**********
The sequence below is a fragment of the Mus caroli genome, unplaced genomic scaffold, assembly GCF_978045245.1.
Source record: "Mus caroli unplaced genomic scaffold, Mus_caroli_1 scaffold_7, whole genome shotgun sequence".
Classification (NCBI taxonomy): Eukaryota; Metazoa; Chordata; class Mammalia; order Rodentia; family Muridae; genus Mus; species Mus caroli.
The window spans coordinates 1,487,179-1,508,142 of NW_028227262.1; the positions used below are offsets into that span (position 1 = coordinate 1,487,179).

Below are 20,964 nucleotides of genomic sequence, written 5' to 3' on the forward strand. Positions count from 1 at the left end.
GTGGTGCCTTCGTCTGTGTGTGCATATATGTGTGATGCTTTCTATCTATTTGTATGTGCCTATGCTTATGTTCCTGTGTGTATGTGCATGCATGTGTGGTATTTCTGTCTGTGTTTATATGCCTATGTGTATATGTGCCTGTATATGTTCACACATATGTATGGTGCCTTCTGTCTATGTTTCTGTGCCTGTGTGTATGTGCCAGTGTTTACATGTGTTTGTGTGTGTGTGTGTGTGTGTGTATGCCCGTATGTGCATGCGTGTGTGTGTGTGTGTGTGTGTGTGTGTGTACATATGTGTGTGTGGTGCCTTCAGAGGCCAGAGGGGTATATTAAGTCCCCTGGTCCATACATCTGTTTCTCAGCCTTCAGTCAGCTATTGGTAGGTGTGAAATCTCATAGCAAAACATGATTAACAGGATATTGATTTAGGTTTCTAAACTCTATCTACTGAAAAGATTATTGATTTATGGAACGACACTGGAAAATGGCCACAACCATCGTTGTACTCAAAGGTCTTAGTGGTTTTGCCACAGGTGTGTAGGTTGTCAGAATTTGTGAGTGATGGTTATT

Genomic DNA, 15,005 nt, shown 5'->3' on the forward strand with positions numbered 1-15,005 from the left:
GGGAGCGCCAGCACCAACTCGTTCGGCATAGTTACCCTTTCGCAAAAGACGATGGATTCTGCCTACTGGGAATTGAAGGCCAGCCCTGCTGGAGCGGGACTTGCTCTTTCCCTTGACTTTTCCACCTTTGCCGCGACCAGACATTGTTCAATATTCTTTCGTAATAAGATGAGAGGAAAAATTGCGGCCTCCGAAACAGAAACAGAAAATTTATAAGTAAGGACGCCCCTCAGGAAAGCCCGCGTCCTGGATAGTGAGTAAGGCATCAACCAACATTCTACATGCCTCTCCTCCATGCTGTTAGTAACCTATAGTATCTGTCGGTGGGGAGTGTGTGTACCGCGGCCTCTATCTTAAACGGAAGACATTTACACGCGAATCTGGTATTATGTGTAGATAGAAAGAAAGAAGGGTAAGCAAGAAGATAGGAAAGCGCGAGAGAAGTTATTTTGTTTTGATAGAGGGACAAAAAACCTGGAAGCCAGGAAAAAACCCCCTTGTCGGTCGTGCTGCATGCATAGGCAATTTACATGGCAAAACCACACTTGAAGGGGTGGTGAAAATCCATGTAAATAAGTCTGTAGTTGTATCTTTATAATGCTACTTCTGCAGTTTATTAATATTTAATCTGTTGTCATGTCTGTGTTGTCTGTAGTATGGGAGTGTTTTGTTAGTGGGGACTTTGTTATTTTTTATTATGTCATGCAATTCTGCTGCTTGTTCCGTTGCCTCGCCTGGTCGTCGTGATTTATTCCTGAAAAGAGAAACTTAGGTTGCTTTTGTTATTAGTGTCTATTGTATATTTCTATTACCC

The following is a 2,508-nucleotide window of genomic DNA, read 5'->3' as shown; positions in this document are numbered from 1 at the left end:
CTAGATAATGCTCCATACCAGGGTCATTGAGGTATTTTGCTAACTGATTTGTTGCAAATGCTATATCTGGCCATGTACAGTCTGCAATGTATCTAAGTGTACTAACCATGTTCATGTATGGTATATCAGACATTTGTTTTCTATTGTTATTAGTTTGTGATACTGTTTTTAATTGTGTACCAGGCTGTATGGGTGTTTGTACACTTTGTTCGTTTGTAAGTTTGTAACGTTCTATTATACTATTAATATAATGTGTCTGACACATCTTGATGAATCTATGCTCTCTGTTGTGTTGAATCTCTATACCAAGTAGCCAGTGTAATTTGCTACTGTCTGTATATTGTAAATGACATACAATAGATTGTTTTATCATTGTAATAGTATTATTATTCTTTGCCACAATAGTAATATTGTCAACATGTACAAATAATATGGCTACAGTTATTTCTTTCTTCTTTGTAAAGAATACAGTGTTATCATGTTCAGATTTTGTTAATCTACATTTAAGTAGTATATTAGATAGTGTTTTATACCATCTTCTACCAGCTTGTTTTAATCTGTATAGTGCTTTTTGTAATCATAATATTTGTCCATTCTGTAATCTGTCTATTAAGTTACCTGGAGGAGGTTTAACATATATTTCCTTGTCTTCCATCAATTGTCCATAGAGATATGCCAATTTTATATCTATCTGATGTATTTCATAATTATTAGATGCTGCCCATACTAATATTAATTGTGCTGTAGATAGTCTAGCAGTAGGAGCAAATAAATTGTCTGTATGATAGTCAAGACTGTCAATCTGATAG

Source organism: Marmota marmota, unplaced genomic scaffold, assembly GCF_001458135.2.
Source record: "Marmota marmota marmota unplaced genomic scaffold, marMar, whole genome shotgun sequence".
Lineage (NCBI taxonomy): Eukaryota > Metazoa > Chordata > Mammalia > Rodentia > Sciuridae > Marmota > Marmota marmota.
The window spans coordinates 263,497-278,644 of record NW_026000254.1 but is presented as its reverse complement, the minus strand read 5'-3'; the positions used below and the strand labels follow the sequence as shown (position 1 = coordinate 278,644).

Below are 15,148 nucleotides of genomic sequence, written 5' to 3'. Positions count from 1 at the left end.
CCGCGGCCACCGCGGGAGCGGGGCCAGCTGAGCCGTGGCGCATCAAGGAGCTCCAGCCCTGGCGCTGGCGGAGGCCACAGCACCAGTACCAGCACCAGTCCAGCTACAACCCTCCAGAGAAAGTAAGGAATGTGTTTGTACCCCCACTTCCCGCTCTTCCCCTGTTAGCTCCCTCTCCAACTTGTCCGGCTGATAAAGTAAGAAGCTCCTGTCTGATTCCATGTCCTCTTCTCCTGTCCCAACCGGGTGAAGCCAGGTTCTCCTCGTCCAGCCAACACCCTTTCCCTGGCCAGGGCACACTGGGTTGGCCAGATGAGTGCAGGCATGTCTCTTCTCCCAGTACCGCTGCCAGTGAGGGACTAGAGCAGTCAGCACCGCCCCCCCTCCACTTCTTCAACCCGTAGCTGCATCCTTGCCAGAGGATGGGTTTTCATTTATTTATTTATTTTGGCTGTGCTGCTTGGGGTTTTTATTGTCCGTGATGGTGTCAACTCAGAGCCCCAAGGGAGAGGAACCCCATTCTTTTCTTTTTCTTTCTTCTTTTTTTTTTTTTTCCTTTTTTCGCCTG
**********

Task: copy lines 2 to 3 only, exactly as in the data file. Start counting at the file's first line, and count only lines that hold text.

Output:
Source record: "Mus caroli unplaced genomic scaffold, Mus_caroli_1 scaffold_7, whole genome shotgun sequence".
Classification (NCBI taxonomy): Eukaryota; Metazoa; Chordata; class Mammalia; order Rodentia; family Muridae; genus Mus; species Mus caroli.